or language-specific only when stated, either in this document or in language specific only when stated, either in this document or in
other relevant specifications. other relevant specifications.
In some cases a command involves more data than just a single line. In some cases, a command involves more data than just a single line.
The further data may be sent either immediately after the command The further data may be sent either immediately after the command
line (there are no instances of this in this specification, but there line (there are no instances of this in this specification, but there
are in extensions such as [NNTP-STREAM]) or following a request from are in extensions such as [NNTP-STREAM]) or following a request from
the server (indicated by a 3xx response). the server (indicated by a 3xx response).
Each response MUST start with a three-digit response code that is Each response MUST start with a three-digit response code that is
sufficient to distinguish all responses. Certain valid responses are sufficient to distinguish all responses. Certain valid responses are
defined to be multi-line; for all others, the response is contained defined to be multi-line; for all others, the response is contained
in a single line. The initial line of the response MUST NOT exceed in a single line. The initial line of the response MUST NOT exceed
512 octets, which includes the response code and the terminating CRLF 512 octets, which includes the response code and the terminating CRLF
pair; an extension MAY specify a greater maximum for commands that it pair; an extension MAY specify a greater maximum for commands that it
defines, but not for any other command. Single-line responses defines, but not for any other command. Single-line responses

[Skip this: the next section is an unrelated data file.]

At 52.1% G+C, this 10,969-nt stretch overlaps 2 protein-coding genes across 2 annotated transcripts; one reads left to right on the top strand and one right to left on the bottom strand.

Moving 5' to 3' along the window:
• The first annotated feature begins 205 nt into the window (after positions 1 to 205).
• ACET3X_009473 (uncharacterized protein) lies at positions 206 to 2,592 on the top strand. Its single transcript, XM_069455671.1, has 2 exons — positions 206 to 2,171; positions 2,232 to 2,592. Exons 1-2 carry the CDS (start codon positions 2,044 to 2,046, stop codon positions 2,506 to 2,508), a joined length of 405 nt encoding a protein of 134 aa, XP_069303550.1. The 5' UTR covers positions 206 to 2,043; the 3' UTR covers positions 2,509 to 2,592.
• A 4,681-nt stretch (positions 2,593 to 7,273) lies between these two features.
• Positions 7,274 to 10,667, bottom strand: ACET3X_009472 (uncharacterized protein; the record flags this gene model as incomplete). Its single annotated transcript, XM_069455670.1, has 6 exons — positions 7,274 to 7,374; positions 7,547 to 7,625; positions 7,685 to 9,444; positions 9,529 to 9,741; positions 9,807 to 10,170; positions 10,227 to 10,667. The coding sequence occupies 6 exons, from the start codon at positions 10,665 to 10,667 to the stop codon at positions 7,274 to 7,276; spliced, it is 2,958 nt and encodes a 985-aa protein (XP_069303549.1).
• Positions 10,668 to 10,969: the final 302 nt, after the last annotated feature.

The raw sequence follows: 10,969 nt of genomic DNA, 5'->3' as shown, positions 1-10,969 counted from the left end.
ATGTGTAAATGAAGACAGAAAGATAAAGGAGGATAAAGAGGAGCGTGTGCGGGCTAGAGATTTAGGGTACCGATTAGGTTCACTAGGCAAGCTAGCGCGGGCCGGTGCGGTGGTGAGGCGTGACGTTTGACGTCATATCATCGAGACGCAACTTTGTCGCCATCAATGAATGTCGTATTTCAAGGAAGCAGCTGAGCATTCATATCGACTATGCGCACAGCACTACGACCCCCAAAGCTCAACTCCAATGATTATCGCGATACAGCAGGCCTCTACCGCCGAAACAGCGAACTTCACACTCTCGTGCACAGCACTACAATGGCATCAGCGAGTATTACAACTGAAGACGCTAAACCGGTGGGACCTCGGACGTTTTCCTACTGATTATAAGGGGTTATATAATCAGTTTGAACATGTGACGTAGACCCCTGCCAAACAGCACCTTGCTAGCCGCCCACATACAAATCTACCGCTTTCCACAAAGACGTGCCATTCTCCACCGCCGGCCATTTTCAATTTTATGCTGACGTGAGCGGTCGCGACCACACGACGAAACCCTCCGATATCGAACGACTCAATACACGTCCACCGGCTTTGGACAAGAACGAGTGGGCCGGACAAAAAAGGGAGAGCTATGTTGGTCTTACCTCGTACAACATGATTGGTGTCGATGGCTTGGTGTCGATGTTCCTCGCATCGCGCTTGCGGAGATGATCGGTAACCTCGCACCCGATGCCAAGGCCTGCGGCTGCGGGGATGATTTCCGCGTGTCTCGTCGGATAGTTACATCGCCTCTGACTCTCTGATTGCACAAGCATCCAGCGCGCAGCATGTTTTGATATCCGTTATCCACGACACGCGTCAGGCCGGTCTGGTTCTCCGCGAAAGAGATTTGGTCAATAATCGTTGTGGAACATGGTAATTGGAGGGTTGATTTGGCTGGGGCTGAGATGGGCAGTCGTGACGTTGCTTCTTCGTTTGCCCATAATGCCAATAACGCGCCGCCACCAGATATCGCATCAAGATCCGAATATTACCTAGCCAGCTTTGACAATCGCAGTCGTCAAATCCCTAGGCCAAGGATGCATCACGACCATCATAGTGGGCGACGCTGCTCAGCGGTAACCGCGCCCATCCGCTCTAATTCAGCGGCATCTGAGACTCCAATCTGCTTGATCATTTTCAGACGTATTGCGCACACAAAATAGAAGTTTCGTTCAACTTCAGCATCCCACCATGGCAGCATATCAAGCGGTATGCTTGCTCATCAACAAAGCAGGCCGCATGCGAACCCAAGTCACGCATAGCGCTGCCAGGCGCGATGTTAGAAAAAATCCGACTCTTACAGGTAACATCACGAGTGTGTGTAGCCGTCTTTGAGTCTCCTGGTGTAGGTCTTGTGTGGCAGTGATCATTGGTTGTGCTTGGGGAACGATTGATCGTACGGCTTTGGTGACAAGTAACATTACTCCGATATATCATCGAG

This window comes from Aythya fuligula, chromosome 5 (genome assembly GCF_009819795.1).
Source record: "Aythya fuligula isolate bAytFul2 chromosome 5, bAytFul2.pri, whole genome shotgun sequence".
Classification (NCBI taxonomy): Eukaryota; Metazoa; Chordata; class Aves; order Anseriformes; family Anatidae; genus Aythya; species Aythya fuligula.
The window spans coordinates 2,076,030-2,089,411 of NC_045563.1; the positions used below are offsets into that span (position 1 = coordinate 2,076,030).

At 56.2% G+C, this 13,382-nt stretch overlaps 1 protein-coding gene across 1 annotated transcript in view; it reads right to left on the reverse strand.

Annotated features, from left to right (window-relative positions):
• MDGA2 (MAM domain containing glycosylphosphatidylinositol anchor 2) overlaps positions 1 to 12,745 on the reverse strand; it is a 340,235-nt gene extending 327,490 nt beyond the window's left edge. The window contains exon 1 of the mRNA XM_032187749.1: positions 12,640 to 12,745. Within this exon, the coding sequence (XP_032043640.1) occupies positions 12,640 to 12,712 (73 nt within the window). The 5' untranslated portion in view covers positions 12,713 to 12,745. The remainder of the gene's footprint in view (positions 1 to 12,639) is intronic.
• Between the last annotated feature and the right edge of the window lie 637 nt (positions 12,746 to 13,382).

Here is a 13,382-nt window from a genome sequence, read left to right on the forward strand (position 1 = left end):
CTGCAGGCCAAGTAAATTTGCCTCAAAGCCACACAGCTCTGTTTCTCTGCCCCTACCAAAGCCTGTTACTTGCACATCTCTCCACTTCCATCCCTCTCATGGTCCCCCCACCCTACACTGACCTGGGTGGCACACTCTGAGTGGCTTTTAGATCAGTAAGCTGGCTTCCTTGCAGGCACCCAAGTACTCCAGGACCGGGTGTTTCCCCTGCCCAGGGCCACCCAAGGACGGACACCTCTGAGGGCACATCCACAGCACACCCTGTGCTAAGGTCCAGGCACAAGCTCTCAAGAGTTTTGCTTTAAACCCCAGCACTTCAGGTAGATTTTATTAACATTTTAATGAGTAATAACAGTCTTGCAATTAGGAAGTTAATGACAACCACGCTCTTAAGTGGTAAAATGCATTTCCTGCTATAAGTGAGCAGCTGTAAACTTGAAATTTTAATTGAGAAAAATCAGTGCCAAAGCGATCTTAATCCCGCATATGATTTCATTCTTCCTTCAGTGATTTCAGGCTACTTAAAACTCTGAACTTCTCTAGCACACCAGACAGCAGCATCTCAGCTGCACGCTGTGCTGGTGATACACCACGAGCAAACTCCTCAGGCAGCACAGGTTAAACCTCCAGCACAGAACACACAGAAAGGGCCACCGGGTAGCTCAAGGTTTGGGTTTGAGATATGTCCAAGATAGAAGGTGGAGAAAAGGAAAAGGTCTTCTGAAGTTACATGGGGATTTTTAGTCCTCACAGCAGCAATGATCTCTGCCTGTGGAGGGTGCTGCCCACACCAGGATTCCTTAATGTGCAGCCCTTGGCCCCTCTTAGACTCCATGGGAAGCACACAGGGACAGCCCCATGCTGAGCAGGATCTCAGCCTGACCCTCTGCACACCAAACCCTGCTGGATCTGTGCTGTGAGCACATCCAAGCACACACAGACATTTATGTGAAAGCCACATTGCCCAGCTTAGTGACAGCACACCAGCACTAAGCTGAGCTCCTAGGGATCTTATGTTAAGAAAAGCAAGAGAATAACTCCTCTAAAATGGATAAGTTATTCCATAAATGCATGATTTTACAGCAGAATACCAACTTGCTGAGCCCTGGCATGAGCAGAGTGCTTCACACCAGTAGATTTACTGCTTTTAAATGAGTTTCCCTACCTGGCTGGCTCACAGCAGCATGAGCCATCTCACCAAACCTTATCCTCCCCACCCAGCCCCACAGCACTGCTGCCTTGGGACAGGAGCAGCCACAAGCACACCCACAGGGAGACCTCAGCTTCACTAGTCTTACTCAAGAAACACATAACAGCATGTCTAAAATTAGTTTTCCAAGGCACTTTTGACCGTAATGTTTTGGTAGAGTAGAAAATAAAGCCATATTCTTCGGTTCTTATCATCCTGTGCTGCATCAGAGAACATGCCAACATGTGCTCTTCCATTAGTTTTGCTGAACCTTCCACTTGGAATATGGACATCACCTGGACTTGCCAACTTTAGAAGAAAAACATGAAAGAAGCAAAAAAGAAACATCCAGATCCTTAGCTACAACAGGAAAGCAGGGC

consist of an initial line only. Multi-line responses consist of an consist of an initial line only. Multi-line responses consist of an
initial line followed by a multi-line data block. initial line followed by a multi-line data block.
An NNTP server MAY have an inactivity autologout timer. Such a timer An NNTP server MAY have an inactivity autologout timer. Such a timer
SHOULD be of at least three minutes duration, with the exception that SHOULD be of at least three minutes' duration, with the exception
there MAY be a shorter limit on how long the server is willing to that there MAY be a shorter limit on how long the server is willing
wait for the first command from the client. The receipt of any to wait for the first command from the client. The receipt of any
command from the client during the timer interval SHOULD suffice to command from the client during the timer interval SHOULD suffice to
reset the autologout timer. Similarly, the receipt of any reset the autologout timer. Similarly, the receipt of any
significant amount of data from a client that is sending a multi-line significant amount of data from a client that is sending a multi-line
data block (such as during a POST or IHAVE command) SHOULD suffice to data block (such as during a POST or IHAVE command) SHOULD suffice to
reset the autologout timer. When the timer expires, the server reset the autologout timer. When the timer expires, the server
SHOULD close the connection without sending any response to the SHOULD close the connection without sending any response to the
client. client.
3.1.1. Multi-line data blocks 3.1.1. Multi-line Data Blocks